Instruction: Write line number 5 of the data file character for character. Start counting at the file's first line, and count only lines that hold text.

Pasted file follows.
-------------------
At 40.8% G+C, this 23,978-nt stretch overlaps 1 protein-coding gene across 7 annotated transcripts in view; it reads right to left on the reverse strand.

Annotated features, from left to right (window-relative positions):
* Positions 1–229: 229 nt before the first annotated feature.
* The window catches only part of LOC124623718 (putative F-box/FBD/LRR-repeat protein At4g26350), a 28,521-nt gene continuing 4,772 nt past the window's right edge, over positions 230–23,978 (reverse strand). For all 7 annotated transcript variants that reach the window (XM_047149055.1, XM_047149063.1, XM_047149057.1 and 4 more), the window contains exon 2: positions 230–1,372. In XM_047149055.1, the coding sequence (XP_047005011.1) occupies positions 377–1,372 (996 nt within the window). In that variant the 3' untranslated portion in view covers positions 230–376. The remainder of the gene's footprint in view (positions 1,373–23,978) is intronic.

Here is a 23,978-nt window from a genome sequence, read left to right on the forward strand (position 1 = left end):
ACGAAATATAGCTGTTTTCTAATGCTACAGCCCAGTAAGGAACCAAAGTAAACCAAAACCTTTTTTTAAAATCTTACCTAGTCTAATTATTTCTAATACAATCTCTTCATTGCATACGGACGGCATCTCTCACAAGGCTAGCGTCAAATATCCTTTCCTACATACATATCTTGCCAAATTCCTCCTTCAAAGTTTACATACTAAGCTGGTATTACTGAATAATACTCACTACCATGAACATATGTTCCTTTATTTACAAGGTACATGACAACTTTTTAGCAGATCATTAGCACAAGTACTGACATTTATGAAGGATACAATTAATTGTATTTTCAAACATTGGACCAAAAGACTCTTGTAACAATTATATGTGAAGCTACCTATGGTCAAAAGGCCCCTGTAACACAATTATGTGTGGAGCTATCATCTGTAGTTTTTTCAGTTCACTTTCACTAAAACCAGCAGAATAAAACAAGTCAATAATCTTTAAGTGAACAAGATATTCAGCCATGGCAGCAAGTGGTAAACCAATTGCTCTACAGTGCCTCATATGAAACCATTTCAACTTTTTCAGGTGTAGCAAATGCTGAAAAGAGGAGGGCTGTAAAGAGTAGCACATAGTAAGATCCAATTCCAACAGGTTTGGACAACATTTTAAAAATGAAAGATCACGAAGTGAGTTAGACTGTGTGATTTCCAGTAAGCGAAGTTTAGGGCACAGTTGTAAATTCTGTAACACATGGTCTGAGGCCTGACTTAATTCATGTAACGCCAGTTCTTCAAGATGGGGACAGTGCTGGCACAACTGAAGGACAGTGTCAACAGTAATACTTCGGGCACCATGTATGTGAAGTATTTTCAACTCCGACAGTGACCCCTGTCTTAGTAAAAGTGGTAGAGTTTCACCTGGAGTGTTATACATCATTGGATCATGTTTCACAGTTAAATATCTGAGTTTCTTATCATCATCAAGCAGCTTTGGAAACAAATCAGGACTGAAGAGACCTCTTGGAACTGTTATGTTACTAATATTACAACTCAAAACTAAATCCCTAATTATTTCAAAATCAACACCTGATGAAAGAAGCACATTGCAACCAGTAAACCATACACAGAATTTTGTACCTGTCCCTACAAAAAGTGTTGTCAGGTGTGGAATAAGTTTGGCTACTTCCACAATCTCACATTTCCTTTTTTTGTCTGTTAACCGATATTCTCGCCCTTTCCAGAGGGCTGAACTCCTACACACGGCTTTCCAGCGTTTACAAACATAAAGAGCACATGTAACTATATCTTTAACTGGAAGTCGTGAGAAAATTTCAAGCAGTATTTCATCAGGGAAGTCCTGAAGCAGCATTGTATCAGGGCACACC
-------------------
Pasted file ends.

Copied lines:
Here is a 23,978-nt window from a genome sequence, read left to right on the forward strand (position 1 = left end):